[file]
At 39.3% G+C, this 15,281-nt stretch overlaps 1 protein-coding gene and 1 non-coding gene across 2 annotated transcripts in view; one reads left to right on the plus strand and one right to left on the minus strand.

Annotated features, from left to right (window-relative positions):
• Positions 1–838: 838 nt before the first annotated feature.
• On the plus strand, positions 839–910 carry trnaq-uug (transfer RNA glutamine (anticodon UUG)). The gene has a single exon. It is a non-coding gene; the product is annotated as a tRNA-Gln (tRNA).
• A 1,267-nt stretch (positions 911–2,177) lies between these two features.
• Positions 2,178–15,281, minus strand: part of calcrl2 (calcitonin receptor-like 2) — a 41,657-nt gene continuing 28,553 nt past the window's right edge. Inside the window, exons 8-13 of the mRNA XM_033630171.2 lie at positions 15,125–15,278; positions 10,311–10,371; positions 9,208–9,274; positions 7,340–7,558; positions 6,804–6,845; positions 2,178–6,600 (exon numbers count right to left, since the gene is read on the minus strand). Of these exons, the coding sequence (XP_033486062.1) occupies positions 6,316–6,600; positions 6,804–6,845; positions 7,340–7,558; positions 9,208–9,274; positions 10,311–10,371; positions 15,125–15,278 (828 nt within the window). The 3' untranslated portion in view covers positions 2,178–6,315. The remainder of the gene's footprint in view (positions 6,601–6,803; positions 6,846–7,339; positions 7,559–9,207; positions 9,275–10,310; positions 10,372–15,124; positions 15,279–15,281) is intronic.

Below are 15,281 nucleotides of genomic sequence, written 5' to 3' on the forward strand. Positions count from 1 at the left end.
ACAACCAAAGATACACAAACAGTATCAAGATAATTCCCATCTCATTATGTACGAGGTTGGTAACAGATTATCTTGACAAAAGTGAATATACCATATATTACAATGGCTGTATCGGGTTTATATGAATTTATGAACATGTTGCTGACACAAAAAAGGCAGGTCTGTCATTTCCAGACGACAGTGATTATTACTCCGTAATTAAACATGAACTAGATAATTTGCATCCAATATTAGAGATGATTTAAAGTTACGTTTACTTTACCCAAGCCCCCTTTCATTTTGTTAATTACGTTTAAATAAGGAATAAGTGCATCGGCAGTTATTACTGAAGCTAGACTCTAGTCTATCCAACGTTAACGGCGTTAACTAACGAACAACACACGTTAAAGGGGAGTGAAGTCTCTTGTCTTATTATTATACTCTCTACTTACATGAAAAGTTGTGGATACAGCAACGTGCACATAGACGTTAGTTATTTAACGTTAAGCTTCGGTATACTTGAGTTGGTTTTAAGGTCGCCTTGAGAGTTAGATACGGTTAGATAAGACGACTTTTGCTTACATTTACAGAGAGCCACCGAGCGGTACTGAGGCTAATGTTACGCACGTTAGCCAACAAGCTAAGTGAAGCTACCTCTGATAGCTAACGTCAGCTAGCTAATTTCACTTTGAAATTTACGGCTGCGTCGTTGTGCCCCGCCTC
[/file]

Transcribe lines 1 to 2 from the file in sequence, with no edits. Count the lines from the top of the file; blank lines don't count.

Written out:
At 39.3% G+C, this 15,281-nt stretch overlaps 1 protein-coding gene and 1 non-coding gene across 2 annotated transcripts in view; one reads left to right on the plus strand and one right to left on the minus strand.

Annotated features, from left to right (window-relative positions):